The 1,000-plus runners taking part in the second annual North Face Whistler Half Marathon this Saturday, June 2, run the gamut from walkers to competitive racers. It's the biggest running event of its kind in the corridor, and based on interest — it sold out by the end of January — it's only going to get bigger.
Race director Dave Clark is encouraging everyone to come out and cheer, and to support the event, as well as the Little Ripper Kids Race and the post-race celebration at Whistler Olympic Plaza.
When planning the event, Clark said they looked closely at other iconic runs to determine why they're so successful, and followed their example when building the Whistler event.
"We looked at the Vancouver Marathon, the Toronto Waterfront Marathon, New York, Boston, Big Sur and other big destination runs, and why people go there," he said. "Partly it's the destination, but it's partly the race management and how it's all executed. When you look at the details of our race, it's still small but it's got pieces of what makes those big events so popular, and we hope we're nailing all of the things that are going to please people."
For example, Clark said they focused on making it easy to register, and making the website as detailed as possible. They also made everything from the package pickup to the morning of the event as simple as possible, while adding things like live music and post-race food tables that people are going to remember.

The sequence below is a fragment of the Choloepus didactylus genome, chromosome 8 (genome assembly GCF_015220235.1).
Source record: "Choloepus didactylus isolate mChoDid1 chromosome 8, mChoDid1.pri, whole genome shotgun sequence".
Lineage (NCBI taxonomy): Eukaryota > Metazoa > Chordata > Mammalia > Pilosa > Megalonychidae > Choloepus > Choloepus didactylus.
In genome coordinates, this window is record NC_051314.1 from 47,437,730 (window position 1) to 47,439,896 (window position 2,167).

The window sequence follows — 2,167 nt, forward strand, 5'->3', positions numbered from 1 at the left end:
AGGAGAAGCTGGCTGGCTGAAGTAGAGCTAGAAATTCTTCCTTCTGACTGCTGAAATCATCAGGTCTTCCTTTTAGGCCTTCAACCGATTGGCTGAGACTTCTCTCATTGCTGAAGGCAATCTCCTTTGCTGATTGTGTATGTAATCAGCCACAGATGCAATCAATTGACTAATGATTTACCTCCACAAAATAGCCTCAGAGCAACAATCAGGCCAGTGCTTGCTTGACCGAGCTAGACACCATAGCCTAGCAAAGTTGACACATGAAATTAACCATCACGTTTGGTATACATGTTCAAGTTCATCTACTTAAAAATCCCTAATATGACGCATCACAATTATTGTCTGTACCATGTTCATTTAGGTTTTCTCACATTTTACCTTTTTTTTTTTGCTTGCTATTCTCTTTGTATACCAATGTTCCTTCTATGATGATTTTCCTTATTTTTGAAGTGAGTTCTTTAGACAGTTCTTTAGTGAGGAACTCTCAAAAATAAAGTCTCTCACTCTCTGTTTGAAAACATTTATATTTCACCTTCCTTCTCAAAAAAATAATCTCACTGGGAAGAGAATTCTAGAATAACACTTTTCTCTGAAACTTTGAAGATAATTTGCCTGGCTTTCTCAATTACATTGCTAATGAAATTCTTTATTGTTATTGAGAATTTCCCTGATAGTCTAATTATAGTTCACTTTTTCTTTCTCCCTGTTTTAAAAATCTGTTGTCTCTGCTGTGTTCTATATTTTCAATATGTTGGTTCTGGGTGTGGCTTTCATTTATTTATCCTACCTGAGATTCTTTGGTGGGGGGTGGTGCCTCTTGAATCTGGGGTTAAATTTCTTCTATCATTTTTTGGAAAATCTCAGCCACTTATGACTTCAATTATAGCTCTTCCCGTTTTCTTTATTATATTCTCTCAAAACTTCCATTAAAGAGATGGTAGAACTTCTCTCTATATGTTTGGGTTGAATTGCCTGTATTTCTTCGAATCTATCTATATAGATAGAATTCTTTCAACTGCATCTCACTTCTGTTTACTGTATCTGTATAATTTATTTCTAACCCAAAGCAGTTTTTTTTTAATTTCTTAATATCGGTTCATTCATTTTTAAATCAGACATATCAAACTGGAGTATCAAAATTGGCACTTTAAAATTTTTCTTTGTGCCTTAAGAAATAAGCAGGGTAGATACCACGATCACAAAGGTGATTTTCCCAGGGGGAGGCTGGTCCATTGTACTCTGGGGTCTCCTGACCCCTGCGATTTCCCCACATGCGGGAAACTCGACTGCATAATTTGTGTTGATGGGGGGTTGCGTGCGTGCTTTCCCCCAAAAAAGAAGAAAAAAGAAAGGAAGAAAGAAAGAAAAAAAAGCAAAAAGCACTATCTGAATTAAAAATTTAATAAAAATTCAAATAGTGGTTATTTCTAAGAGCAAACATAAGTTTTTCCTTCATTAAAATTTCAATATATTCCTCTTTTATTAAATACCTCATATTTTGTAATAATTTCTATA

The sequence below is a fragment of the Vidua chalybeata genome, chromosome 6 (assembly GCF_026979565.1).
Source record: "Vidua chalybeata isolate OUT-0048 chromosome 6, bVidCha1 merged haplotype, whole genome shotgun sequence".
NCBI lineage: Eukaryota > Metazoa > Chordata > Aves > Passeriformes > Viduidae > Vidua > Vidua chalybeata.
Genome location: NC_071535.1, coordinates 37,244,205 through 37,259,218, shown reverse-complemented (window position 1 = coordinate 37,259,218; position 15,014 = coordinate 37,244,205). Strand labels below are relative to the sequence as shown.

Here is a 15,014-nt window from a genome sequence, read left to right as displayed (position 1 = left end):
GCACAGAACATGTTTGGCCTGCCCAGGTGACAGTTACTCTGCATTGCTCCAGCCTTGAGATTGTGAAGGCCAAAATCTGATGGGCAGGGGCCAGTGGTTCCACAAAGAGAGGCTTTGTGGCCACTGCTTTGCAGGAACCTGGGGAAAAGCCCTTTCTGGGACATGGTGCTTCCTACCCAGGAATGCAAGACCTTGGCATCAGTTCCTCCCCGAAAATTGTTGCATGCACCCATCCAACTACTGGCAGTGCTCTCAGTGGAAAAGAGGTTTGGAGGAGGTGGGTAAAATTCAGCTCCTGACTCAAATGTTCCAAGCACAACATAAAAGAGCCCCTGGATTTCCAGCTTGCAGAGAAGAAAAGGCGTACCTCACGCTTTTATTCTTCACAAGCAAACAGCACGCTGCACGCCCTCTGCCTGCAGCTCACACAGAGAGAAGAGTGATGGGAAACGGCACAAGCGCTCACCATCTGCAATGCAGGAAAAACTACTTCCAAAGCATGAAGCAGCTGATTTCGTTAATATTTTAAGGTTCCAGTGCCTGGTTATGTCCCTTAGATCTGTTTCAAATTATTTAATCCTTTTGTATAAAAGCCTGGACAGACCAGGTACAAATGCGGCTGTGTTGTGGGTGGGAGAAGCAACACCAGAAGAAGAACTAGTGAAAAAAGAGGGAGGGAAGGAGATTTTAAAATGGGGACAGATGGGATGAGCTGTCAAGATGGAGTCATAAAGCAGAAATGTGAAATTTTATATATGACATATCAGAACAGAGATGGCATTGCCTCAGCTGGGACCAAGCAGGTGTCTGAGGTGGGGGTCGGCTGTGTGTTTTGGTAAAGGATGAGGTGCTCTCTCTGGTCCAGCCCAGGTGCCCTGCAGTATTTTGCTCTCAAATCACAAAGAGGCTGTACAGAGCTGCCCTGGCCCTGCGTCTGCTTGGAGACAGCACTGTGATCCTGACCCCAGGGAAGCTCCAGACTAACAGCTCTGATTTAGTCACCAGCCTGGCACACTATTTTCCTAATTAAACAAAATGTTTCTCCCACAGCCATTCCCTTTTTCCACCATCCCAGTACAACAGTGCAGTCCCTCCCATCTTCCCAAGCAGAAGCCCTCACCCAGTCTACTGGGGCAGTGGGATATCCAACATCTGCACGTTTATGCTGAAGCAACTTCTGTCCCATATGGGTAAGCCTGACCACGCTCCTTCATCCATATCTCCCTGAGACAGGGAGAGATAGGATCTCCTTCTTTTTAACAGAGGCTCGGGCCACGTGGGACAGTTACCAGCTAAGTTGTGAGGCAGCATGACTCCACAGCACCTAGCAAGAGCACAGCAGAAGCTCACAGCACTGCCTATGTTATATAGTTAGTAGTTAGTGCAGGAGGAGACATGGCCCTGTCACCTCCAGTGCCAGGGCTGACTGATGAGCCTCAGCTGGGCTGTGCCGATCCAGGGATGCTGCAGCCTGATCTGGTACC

"And on race day we make it fun, and engage the community, as much as we can," said Clark. "And the course is enjoyable. It's not designed to be fast, a lot of runners are going to be posting personal bests, but it's enjoyable and really scenic. We really looked at the whole experience, pre, during and post-race because we wanted to emulate those big events."
The day gets started at 7 a.m. with the walkers' start, which is followed by a warm-up stretch and the national anthem before the mass run start at 7:30 a.m. The first men are expected to finish around 8:40 a.m., depending on the weather, and the first women about 15 minutes later. Most runners will finish between 9 a.m. and 10 a.m. with the Rutherford Creek bluegrass band playing at Whistler Olympic Plaza.
The Little Rippers 1km run starts at 10:30 a.m. with a sold-out group of 110 runners heading up the Village Stroll to Gateway Boulevard, turning back and then running around Whistler Olympic Plaza. For many kids at Myrtle Philip Community School, it's the final kilometre in the half marathon they've been running after school during the past few weeks.
There are lots of good places to watch the race unfold. The start/finish area is always a good bet, but there are a lot of other good spots as well — with a bike you could probably hit them all.